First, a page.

My name is Carol Ackley and I am the executive director of River Ridge Treatment Center in Minnesota. I have been working with women in all stages of recovery for over 20 years. I have found the work to be exhilarating, challenging, difficult at times, and ultimately very rewarding. I have been fortunate to have had many mentors and peers throughout my career, who challenge me and help me work with women and their families with both tried and true evidenced-based material as well as the pioneering work which has helped us develop the evidenced-based methods of tomorrow. You will be hearing from some of these mentors and peers as guest bloggers and I hope that you find them as inspiring as I do.
The women and their families that we serve as substance abuse counselors and other behavioral health professionals have complex lives and often times their road to recovery is difficult and challenging. Many of the women that we work with have co-occurring disorders and have had traumatic experiences and abusive relationships which further complicate their ability to heal. As I'm sure most of you are aware, most medical research, including most of the original research on addictive disease, has been done with white, middle class men. In fact, the Jellinek study, (1942, Baldwin Research Institute Inc.) from which the Jellinek Curve was developed, was a research project that AA, through the Grapevine magazine, ordered from Dr. Jellinek. Dr. Jellinek found that approximately one-third of the answers to the questionnaire about the path to addiction and the path to recovery were very different from the other two-thirds, and so, for purposes of research, he did not use those answers. As we now know, those were the answers from the women. Therefore, most of our treatment modalities, until the 1990's, were developed by men, for men, using research from men's experiences. While many of the women in the early days of AA managed to find recovery, many more found it difficult to find meaning for themselves in rooms full of men, listening to stories about men's addiction and recovery. Thanks to pioneers such as Marty Mann, Dr. Ruth Fox, Lois Wilson, and in the last 25 years, Dr. Stephanie Covington, Melody Beattie, Dr. Judith Herman, The Stone Center, Claudia Black, and Janet Woititz, to name a few, we now have a much better understanding of how addiction impacts women and how to help them on their path to recovery.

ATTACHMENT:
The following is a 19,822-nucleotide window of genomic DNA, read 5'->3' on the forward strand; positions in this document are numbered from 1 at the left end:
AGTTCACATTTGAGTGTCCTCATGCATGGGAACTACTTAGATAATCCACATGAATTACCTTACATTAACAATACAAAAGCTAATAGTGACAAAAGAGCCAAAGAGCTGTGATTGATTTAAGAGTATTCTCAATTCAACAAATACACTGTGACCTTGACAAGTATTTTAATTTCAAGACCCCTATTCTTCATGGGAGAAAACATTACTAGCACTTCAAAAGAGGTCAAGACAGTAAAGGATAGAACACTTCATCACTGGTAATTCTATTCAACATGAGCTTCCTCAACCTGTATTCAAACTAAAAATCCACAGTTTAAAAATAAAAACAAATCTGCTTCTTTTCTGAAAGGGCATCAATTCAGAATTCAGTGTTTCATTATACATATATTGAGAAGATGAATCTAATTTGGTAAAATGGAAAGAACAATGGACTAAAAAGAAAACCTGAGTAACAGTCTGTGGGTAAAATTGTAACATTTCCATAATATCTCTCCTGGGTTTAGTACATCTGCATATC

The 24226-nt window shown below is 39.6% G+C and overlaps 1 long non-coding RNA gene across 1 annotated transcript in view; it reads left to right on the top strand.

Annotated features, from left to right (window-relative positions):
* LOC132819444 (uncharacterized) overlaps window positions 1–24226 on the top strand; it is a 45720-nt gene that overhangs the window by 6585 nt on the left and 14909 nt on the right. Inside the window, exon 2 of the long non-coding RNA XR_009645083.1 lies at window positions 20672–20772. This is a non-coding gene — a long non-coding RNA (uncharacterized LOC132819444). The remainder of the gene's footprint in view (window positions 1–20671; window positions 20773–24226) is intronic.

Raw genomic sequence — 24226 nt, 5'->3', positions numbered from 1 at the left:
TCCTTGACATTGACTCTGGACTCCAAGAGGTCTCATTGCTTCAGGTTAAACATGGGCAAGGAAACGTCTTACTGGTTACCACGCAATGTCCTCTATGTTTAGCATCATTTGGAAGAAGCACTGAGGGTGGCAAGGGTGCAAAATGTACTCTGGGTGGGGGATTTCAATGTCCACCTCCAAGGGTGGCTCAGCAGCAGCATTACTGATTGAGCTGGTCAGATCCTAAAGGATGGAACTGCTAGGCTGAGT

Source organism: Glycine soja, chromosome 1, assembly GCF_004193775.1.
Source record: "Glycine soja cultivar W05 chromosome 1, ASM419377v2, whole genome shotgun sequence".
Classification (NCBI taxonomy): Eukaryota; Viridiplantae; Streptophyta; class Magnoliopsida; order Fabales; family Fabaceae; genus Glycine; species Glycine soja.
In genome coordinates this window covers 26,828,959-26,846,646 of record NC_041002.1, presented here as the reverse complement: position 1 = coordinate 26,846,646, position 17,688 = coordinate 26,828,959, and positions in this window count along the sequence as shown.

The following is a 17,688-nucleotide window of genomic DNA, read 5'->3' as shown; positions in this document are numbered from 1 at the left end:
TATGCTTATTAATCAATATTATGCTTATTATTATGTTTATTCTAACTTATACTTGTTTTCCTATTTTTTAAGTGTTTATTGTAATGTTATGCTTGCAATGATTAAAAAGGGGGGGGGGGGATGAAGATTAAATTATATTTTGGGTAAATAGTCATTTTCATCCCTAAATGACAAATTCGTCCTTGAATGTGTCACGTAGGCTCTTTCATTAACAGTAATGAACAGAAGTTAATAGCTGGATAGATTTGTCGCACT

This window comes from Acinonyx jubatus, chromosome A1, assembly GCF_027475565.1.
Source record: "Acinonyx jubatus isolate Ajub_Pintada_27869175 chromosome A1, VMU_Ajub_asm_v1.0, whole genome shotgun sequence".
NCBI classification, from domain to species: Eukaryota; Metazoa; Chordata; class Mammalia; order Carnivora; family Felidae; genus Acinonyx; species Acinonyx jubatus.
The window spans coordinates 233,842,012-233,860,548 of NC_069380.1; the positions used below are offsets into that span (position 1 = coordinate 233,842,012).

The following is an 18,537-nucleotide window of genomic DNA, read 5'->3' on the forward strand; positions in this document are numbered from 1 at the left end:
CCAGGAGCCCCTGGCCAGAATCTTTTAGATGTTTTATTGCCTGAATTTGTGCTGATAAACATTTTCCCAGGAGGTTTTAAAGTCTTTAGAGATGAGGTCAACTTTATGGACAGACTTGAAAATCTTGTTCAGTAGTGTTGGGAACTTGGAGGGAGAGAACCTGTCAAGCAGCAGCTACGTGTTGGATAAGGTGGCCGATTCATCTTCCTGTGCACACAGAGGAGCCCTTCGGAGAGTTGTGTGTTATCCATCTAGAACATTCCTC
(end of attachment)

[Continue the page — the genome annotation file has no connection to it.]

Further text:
My hope is that this will be a very interactive blog. I've found through the course of my career that when networking with other women, the wealth of experience and knowledge is deep, broad, and inspiring. I hope that we can share our successes and challenges with each other and support each other through our own experiences, strength and hope.
I'd like to start this blog discussing women and relationships. Many women define themselves in the context of their relationships, relationships with themselves and other important people in their lives. A lot of women have not had much experience at developing healthy relationships and this becomes one of the tasks of recovery for most women. I would like to open up the dialogue about how you have helped women define unhealthy and healthy relationships and some of the material that has been helpful to you including books, experiential exercises, trainings and storytelling.